Napoleon, however, called his Champ-de-Mai together for the electors to this anomalous document; but, to add to the incongruity, the assembly was held in the Champ-de-Mars, and not in May at all, but on the 1st of June. There he and his brothers, even Lucien, who had been wiled back to his assistance, figured in fantastic robes as emperor and princes of the blood, and the electors swore to the Constitution; but the whole was a dead and dreary fiasco. On the 4th the two Chambers, that of Peers and that of Representatives, met. The Peers, who were his own officers and picked men, readily agreed to the Constitution; but not so the Chamber of Representatives. They chose Lanjuinais president, who had been a zealous advocate of Louis XVI., and who had drawn up the list of crimes under which Buonaparte's forfeiture had been pronounced in 1814. They entered into a warm discussion on the propriety of abolishing all titles of honour in that Chamber. They rejected a proposition to bestow on Napoleon the title of Saviour of his Country, and they severely criticised the "additional Act," declaring that "the nation would entertain no plans of aggrandisement; that not even the will of a victorious prince should lead them beyond the boundaries of self-defence." In this state of things Buonaparte was compelled to depart, leaving the refractory chamber to discuss the articles of his new Constitution.

Thus argued the Conservatives, and not without effect, for the clause against disfranchising the freemen was carried only by a majority of twenty-eight; and in the passage through the Lords several important amendments were carried against the Government, owing chiefly to the vigorous opposition of Lord Lyndhurst. He proceeded to convert the Bill into what was called a Conservative arrangement, and when Peel's moderation was brought up against him, is said to have remarked, "Peel! What is Peel to me? D Peel!" On an amendment which he proposedto omit the clause disfranchising the freemenhe defeated the Government by a majority of 93; the numbers being 130 to 37. He followed up this victory by a motion to secure to the freemen their Parliamentary franchise, which was carried without a division. The Commons thought it better to adopt some of these alterations, however repugnant to their feelings, rather than lose the measure. The Bill, as amended, was accordingly passed on the 7th of September. London, with its numerous and wealthy incorporated guilds, was reserved for future legislation, which the lavish hospitalities of the Mansion House and Guildhall[390] postponed to a later date than municipal reformers then thought of.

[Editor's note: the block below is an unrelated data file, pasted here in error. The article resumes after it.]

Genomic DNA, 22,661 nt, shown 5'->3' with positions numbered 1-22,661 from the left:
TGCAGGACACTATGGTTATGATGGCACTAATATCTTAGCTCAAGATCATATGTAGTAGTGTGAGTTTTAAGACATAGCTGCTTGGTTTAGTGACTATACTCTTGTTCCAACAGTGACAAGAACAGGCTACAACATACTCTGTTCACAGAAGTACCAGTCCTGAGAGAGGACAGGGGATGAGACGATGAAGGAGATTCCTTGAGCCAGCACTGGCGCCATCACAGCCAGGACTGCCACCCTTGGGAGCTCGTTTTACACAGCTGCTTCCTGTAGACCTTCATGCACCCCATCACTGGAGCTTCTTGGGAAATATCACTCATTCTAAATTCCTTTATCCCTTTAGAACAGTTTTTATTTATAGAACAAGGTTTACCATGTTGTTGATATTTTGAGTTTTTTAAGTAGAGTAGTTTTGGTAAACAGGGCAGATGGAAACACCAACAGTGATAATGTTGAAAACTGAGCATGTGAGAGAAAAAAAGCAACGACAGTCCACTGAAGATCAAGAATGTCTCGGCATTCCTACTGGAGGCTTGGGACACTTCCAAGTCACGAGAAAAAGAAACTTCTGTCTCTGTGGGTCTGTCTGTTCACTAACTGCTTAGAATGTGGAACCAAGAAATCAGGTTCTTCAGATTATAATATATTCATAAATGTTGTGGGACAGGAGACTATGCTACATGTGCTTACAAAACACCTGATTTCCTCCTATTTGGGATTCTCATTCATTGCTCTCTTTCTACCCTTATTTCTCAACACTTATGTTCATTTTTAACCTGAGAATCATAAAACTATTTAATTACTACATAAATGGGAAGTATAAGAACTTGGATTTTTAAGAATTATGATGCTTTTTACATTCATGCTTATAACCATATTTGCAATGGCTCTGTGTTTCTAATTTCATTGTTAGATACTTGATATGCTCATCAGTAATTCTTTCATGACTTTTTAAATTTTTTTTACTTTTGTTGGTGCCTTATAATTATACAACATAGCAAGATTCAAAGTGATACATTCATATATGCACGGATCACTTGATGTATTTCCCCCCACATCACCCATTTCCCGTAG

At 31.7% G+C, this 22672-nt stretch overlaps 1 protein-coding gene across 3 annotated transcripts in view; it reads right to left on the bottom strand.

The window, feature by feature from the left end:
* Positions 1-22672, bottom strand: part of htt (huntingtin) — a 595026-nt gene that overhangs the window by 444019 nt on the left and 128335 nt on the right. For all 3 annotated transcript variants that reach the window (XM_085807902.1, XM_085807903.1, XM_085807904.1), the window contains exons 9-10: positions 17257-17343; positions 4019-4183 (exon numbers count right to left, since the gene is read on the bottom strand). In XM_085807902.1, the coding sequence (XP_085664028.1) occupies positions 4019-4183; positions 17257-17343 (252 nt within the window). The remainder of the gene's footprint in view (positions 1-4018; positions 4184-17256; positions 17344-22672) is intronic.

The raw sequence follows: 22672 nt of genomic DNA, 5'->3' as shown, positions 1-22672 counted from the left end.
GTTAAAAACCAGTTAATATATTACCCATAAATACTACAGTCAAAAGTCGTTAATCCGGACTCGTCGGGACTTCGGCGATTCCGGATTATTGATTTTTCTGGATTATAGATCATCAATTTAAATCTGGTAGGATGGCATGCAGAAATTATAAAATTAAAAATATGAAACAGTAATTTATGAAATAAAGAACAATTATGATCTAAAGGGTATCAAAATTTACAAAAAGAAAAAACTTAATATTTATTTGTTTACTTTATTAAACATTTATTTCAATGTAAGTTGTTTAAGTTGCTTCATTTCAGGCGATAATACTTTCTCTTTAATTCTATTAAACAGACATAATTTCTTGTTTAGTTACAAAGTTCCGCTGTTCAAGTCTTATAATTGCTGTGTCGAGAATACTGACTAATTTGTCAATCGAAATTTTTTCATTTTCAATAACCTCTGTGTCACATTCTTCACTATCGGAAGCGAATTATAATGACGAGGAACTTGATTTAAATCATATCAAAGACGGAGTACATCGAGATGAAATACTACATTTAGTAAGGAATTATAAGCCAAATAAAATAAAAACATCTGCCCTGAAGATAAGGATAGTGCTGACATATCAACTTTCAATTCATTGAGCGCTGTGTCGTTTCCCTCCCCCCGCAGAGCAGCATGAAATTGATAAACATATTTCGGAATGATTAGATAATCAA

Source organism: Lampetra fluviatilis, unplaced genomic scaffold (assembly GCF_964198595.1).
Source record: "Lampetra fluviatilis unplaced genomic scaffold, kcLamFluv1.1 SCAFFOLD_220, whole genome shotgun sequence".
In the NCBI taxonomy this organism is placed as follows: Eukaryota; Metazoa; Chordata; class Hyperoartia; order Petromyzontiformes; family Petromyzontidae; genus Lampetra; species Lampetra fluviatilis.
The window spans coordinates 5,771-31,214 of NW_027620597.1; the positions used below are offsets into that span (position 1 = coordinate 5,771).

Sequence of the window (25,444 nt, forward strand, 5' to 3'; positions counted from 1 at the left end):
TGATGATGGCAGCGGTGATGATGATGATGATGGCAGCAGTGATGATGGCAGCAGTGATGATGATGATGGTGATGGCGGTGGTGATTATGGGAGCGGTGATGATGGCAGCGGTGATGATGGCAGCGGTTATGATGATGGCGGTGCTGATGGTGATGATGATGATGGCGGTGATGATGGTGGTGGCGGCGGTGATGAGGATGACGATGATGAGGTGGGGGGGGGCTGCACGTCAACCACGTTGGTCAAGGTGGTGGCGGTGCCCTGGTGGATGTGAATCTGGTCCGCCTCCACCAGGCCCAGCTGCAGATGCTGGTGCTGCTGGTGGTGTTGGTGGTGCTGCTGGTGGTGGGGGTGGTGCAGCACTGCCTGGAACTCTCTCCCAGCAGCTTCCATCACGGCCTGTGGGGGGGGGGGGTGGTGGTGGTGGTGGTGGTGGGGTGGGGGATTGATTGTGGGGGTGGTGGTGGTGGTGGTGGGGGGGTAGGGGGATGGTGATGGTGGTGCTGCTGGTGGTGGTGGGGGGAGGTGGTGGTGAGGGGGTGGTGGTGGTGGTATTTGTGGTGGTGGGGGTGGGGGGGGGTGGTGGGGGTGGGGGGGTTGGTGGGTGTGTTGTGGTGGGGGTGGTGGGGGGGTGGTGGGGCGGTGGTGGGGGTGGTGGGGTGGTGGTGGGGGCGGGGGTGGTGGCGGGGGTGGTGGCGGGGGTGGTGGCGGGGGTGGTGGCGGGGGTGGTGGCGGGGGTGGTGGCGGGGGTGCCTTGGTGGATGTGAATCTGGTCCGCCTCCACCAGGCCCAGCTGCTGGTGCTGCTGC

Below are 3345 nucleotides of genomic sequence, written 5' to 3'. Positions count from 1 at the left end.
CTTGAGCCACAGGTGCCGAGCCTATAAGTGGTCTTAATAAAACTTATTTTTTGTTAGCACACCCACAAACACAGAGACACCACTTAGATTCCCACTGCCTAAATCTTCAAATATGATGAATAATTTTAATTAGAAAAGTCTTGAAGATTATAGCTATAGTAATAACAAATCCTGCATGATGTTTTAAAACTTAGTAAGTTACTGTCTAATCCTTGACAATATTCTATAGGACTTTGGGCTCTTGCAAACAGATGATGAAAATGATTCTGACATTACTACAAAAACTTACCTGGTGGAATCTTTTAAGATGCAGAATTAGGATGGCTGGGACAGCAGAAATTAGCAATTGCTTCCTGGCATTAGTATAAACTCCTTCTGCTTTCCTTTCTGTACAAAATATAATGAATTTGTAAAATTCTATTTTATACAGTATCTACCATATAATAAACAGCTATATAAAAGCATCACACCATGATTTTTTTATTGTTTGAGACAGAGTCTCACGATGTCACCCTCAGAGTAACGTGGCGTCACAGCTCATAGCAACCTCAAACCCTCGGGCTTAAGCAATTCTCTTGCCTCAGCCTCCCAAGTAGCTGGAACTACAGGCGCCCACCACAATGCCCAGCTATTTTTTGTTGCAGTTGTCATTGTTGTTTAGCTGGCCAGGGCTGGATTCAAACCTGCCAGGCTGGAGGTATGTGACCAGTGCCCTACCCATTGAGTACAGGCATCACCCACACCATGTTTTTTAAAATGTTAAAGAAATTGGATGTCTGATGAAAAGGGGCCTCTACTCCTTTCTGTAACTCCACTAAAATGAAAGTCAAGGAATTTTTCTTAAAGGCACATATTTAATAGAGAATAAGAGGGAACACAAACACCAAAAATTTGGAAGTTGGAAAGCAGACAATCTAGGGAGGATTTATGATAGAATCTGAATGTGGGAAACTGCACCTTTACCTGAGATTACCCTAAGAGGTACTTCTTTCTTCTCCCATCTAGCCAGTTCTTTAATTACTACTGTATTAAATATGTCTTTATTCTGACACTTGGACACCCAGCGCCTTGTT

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Such was the state of Spain, though nominally conquered by the French. It was only held by a vast force, and there was no prospect that this force could ever be dispensed with. Joseph was so heartily tired of his kingdom that, on going to Paris to attend Napoleon's marriage, he declared that he would abdicate unless he were made generalissimo of all the forces in Spain, the separate generals, in their own provinces, paying but little regard to his commands, but each acting as if viceroy of his own province. To Napoleon the state of things was equally irksome. The drain of men and money was intolerable, and appeared without prospect of any end. He resolved, therefore, to make a gigantic effort to drive the British out of Portugal, when he hoped to be able to subjugate Spain. He could not yet proceed thither himself, but he sent heavy reinforcements under Drouet and Junot, and dispatched Massena, who was reckoned the greatest general next to himself, to drive Wellington into the sea. Massena had been so uniformly victorious, that Buonaparte styled him "the dear child of victory," and had made him Prince of Esslingen.